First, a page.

My mother, Carole Syvia Satin Keyser Pennisi, was born in Philadelphia, PA on May 20, 1932 to Edward and Esther Satin.  Her life was as interesting as her name.  Her childhood was spent in three places—Philadelphia and Lancaster, Pennsylvania and Atlantic City, New Jersey.  At the age of 16, Carole met her first husband, Arthur Keyser, (my dad) who was 19 years old.  Dad had recently returned from 18 months in the U.S. Army, serving mostly in Japan.

My mom graduated from Atlantic City High School and completed a program as a Stenographer.  At age 18, she and dad became engaged and a year later they were married.  She and Arthur had three children, Bob, Joel and me.

My mom was always way ahead of her time, launching home-based businesses including the Europa Agency where she traveled all over the world helping young women from Africa, Europe, South America and Asia come to the United States to work. That is how my mom met her second husband, Dr. Salvatore Pennisi.

She was searching for a housekeeper for Dr. Pennisi, who was recently widowed and had six children. She became his wife, his cook and the mother to his six young children. I went from being one of three children of a single parent to one of 9 then 10 children with parents of two different religions.  Mom was of Russian Jewish descent.  My step-dad was a Sicilian Catholic.  Each weekend when my step siblings went to church, I was free to figure out my own religion.

Five years later, my half-sister, Johanna was born, and we were officially Yours, Mine and Ours, just like the movie. Mom ran our household like a drill sergeant and I learned to make a bed with hospital corners and refold laundry as many times as she felt was needed or she would dump my drawers out the second story window.

My mom was full of expressions like “Once a Job Has First Begun, Never Leave until its Done, be the Labor Great or Small, do it Well or Not at All.” Can you imagine saying this to children today? You might get a response like “Ok Mom, Not at All!” lol. I hope you are all getting the picture of why I am the person I am today.

She was fond of expressions like "Once a Job is first begun, Never leave until its Done!"

My mom was also a dedicated cook.  With such a large family, she did her grocery shopping at The Italian Market at the Philadelphia Wharf (pre-Cosco Days), buying fresh vegetables and meats for her large family. All meals were homemade, including the bread and pizza doughs.  In fact, her love of cooking evolved into a catering business involving us children.  She cooked, and we served at events. She also started a dress-making business in Philadelphia and a cleaning service at the shore.  That is where I really learned to clean houses.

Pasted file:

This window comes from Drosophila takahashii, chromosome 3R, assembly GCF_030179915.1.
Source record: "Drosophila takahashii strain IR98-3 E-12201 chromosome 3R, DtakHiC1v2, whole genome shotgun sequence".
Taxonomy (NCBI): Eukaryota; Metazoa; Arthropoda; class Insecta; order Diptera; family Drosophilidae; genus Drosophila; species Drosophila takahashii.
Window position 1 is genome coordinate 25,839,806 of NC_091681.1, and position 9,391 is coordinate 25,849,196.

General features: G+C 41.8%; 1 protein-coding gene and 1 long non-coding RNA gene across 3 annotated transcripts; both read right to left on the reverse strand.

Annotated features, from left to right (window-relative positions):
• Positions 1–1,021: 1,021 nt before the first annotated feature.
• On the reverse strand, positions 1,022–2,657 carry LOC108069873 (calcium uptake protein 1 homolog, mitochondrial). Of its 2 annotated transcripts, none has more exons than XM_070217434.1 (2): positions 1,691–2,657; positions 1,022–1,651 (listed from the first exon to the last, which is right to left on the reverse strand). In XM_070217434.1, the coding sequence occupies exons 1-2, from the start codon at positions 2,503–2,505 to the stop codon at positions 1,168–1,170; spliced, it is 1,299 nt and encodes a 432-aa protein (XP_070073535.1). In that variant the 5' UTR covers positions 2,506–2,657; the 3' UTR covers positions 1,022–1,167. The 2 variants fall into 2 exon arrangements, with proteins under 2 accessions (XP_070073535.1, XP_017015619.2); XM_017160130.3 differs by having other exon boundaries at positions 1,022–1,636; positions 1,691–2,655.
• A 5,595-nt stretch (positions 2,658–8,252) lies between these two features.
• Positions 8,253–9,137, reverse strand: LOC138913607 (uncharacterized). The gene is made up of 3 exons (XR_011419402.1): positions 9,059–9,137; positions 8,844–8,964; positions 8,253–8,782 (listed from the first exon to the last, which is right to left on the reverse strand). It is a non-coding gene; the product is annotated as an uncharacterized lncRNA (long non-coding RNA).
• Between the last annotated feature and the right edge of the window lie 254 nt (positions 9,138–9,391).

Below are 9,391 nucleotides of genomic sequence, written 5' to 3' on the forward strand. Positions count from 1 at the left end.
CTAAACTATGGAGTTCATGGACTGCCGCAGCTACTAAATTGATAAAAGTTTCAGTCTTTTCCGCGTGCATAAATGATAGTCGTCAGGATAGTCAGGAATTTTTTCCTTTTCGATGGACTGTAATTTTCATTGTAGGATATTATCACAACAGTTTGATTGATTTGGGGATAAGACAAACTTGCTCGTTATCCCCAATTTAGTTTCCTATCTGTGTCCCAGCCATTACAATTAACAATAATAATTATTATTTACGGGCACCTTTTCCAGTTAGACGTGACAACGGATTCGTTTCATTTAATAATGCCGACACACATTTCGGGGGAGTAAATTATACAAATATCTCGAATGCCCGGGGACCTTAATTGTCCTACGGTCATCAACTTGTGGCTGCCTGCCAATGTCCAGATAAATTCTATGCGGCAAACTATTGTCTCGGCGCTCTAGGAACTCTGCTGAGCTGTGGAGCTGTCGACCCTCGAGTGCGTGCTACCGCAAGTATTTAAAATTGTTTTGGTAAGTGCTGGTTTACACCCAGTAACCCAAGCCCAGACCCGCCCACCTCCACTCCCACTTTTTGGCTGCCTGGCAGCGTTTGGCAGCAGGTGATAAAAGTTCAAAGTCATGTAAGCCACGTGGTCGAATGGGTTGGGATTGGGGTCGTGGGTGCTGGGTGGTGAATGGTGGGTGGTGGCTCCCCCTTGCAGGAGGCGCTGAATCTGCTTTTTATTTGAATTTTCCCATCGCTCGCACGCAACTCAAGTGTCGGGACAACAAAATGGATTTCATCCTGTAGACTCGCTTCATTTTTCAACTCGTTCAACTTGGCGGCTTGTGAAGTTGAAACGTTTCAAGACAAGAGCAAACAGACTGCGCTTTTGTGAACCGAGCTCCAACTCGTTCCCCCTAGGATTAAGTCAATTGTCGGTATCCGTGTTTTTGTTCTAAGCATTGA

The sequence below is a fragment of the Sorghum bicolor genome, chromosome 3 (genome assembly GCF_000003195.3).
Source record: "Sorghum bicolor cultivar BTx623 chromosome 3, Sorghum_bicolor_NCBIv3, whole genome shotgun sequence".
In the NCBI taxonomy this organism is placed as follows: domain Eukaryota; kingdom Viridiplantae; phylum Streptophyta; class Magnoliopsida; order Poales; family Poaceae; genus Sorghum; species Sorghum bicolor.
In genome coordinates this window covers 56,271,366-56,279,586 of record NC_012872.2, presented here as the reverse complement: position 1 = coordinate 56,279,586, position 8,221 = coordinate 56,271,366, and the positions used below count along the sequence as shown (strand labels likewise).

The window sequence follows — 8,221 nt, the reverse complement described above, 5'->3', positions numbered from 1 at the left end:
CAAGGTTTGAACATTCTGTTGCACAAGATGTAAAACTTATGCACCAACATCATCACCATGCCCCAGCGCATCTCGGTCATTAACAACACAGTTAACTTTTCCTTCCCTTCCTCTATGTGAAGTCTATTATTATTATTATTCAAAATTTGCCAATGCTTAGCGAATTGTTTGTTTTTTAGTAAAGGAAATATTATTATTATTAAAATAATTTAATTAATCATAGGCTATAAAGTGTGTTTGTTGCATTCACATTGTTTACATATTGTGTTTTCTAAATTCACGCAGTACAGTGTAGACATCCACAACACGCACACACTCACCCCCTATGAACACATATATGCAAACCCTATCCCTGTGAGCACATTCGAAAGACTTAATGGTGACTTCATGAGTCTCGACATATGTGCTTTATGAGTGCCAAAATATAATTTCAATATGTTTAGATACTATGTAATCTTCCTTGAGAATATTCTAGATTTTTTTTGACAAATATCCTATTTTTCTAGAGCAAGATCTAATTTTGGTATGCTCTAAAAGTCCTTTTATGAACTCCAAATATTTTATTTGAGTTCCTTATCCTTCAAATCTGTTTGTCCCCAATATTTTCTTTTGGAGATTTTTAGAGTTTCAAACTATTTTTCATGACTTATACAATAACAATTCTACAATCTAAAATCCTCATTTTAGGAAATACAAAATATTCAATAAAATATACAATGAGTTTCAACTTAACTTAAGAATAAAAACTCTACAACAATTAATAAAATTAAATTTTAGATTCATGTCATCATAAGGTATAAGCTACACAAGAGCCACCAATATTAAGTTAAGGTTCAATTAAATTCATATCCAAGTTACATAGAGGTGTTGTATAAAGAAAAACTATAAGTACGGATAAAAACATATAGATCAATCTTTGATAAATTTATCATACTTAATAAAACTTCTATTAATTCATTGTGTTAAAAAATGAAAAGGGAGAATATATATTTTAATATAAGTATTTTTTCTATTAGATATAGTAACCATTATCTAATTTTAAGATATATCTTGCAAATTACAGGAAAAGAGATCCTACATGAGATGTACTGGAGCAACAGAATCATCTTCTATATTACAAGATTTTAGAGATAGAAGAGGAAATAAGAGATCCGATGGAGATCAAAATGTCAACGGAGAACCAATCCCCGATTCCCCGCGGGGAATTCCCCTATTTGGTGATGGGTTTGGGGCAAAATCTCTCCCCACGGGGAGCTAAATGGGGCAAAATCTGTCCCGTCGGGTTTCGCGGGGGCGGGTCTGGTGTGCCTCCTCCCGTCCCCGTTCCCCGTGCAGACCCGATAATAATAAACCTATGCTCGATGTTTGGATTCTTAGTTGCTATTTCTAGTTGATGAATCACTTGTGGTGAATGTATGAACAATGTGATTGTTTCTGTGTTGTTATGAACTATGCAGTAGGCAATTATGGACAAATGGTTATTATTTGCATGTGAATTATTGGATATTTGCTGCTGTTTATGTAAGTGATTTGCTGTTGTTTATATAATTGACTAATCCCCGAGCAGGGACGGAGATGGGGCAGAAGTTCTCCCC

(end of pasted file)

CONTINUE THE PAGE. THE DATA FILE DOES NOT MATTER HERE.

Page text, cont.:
My mom devoted her life to her family.  She spent hours teaching us children the value of hard work, academics, music and sports.  She was very involved in my life and the lives of my sisters.  She planned five weddings in one year, she attended all the births of my children (in fact, she and my stepdad came and left three times before my eldest Ben was born.  False alarms).

My children knew their grandparents.  We made sure of it. We spent every Holiday with them driving 17 hours or more to be with them in Southwest Florida, starting 29 years ago.  Mom taught me to play tennis and be physically active.  Mom also taught me how to cook. In fact, we started writing a cookbook together. Mom taught me to talk to everyone (she did not consider this being a busybody lol) and treat everyone, no matter what their status the way I wanted to be treated.

My mom was always there for me, so it was a no brainer for me to come and help!

Mom bought me my first beads and I would sit for hours at her kitchen table designing jewelry. Every good, bad and ugly thing that went on in my life was shared either at that table or on the phone.

It was a no brainer when she started having serious health problems to leave my school teaching career in Virginia and to convince my husband to go back to school and take the Florida Bar, so we could move down to Fort Myers to be here to help.

For ten years, I, with some help from sisters and a few of my brothers, tirelessly worked to make sure mom and my stepdad were heard even though they were losing their abilities to think and communicate.  I won’t go into all the battles I fought for them.  Needless-to-say, I sleep soundly at night, knowing I made sure their last years on earth were filled with healthy foods, safety, security, music, physical fitness, love, and attention.

My mom died as she lived.  Till the end, she brought light to all around her. She was one of the favorites of the nurses and aides at Cypress Cove.  When she lost her ability to speak, she often hummed and carefully watched all activity around her.  She left this world a better place—always ahead of her time, always speaking her mind,  always with an open heart and open mind.  She had a smile for nearly all and wanted so much to improve the world around her.  She is obviously up in Heaven cooking up a storm, talking and giving life advice to everyone around her.  I miss you Mom and know you are guiding me every day in my life.  I love you Mom, Andrea

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